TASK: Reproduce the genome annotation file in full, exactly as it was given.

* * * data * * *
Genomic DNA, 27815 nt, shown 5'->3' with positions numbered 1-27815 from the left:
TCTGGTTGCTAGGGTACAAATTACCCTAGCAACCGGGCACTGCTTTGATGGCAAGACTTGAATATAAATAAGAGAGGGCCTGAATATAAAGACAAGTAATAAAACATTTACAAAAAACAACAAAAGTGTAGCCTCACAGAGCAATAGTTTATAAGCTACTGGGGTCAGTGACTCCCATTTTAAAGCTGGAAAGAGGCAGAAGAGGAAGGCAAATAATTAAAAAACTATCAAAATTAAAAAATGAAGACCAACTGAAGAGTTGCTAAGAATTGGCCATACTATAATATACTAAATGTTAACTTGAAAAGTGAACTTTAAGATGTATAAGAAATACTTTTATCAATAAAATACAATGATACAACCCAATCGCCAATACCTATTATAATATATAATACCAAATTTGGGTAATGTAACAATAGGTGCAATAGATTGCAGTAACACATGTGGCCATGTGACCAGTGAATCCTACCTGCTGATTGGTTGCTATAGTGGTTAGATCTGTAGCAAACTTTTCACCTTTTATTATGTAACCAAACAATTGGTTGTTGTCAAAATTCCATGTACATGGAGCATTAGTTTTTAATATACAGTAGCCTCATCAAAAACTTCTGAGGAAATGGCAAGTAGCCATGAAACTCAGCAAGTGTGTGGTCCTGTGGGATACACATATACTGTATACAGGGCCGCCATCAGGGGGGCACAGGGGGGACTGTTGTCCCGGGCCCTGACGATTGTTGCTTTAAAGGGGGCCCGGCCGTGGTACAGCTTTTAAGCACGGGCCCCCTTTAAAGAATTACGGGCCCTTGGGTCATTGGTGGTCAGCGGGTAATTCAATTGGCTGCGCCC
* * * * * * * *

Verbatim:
Genomic DNA, 27815 nt, shown 5'->3' with positions numbered 1-27815 from the left:
TCTGGTTGCTAGGGTACAAATTACCCTAGCAACCGGGCACTGCTTTGATGGCAAGACTTGAATATAAATAAGAGAGGGCCTGAATATAAAGACAAGTAATAAAACATTTACAAAAAACAACAAAAGTGTAGCCTCACAGAGCAATAGTTTATAAGCTACTGGGGTCAGTGACTCCCATTTTAAAGCTGGAAAGAGGCAGAAGAGGAAGGCAAATAATTAAAAAACTATCAAAATTAAAAAATGAAGACCAACTGAAGAGTTGCTAAGAATTGGCCATACTATAATATACTAAATGTTAACTTGAAAAGTGAACTTTAAGATGTATAAGAAATACTTTTATCAATAAAATACAATGATACAACCCAATCGCCAATACCTATTATAATATATAATACCAAATTTGGGTAATGTAACAATAGGTGCAATAGATTGCAGTAACACATGTGGCCATGTGACCAGTGAATCCTACCTGCTGATTGGTTGCTATAGTGGTTAGATCTGTAGCAAACTTTTCACCTTTTATTATGTAACCAAACAATTGGTTGTTGTCAAAATTCCATGTACATGGAGCATTAGTTTTTAATATACAGTAGCCTCATCAAAAACTTCTGAGGAAATGGCAAGTAGCCATGAAACTCAGCAAGTGTGTGGTCCTGTGGGATACACATATACTGTATACAGGGCCGCCATCAGGGGGGCACAGGGGGGACTGTTGTCCCGGGCCCTGACGATTGTTGCTTTAAAGGGGGCCCGGCCGTGGTACAGCTTTTAAGCACGGGCCCCCTTTAAAGAATTACGGGCCCTTGGGTCATTGGTGGTCAGCGGGTAATTCAATTGGCTGCGCCC